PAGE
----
Higher lumber prices determined by delivery times
By Madison's Lumber Reporter
By Madison's Lumber Reporter
Lumber prices rose yet again for the week ending May 14; however, volumes sold were lower as customers refused to pay the higher prices. Those who needed wood for ongoing projects or purposes that could not be delayed sought out the specific products they needed only and paid whatever the asking price was. Accepting delivery as soon as possible was more important to them than price. However, actual sales were down because buyers did not accept how high prices have become. Does it mean we have reached the top? Perhaps. Does it mean prices will start going down? Possibly; but, more likely it means prices will flatten out at least for a while until the wood still in the supply chain that customers have been waiting for arrives at its destination. Currently, sawmills are selling lumber that will go into production in late-June, with delivery times approximately three weeks after that.
U.S. housing starts and permits for April were down so slightly from March they are basically flat, but compared to one year ago, U.S. construction activity is up a lot. This ongoing strong building underscores high materials prices – not just lumber, but all building materials. Next week, updated home sales and house price data will provide a better picture of expected construction projects for the summer. If the real estate market continues red-hot, and house prices stay up or go up higher, there is no reason for lumber prices to soften any time soon.
“Yo-yoing Futures activity threw a wrench in the spokes, prices advanced again, and frustration continued to build.” — Madison’s Lumber ReporterAdvertisement
Conversations in the Western S-P-F market among players in the U.S. were largely dominated by Futures activity and buying hesitation caused thereby. After reaching dizzying heights which surpassed cash by a good $200, toward the close of the May contract, lumber Futures on the Chicago Mercantile Exchange corrected down to roughly cash levels.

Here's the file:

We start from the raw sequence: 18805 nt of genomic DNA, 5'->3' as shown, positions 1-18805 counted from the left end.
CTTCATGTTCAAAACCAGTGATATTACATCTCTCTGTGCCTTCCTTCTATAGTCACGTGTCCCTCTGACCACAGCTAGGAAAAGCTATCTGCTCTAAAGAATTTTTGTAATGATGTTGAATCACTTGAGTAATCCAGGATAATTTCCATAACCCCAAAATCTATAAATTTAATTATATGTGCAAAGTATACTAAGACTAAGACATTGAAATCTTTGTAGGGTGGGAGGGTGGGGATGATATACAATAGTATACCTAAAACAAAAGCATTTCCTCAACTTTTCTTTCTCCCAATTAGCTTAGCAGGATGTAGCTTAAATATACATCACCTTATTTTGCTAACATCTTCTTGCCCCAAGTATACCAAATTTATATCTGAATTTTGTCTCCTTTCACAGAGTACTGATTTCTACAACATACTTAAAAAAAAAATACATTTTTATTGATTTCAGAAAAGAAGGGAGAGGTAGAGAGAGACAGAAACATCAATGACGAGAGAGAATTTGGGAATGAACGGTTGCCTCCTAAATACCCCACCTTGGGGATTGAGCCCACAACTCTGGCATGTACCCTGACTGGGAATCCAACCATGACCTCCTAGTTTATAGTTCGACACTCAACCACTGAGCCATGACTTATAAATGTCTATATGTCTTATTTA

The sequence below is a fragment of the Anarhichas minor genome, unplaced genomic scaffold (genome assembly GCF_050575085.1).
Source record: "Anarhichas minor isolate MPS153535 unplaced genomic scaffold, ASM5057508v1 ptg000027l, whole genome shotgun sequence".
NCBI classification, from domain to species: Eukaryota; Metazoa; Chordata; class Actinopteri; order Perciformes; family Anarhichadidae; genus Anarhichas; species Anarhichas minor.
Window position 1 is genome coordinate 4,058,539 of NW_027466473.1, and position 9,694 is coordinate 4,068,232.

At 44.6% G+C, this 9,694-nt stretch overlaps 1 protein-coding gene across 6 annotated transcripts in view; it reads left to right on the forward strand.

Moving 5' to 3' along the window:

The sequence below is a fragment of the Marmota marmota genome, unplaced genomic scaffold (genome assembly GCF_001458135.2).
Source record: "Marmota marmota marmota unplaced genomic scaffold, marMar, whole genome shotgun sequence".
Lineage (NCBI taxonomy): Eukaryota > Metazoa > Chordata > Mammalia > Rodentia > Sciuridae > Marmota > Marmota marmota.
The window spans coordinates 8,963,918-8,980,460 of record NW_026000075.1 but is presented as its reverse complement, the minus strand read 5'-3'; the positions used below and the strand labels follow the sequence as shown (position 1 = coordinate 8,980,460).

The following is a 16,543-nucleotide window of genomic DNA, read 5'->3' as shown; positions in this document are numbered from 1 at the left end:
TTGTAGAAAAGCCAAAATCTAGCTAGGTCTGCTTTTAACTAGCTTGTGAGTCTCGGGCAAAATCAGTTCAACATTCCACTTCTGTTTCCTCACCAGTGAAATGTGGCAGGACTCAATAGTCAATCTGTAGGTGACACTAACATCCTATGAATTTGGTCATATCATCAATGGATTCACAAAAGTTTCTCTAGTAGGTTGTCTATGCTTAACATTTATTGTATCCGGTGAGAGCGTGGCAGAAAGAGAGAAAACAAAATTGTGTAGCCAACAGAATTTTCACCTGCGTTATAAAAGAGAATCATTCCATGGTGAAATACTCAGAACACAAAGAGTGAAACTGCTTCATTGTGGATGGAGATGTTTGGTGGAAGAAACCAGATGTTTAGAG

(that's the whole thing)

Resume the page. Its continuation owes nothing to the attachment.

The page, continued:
Western S-P-F producers in Canada described tangibly quieter demand, especially on Monday and Tuesday. Buyers were extremely cautious following confusing Futures board activity early in the week, but there were still plenty of folks in need of wood, and certainly more than enough to keep demand well ahead of supply.
Continued price increases were outright rejected by customers, but there were enough who absolutely needed to buy that prices pushed up further, albeit on rather low sales volumes. In the week ending May 14, 2021 the wholesaler price of benchmark softwood lumber commodity item Western S-P-F KD 2×4 #2&Btr was US$1,650 mfbm. This is up by +$90, or +5%, from the previous week when it was $1,550.
That week’s price is up by +$418, or +33%, from one month ago when it was $1,230.
“Traders of kiln-dried Doug-fir lumber and studs scratched their heads as what they described as sporadic Futures board movement made everyone pause briefly this week. A number of distributers dropped their prices significantly and made aggressive moves to avoid holding high-priced wood if indeed the market was on a downward trend.” — Madison’s Lumber Reporter
Compared to the price one-year-ago, when it was US$360 mfbm, for the week ending May 14, 2021, the price of Western S-P-F KD 2×4 was up by +$1,280, or +356%.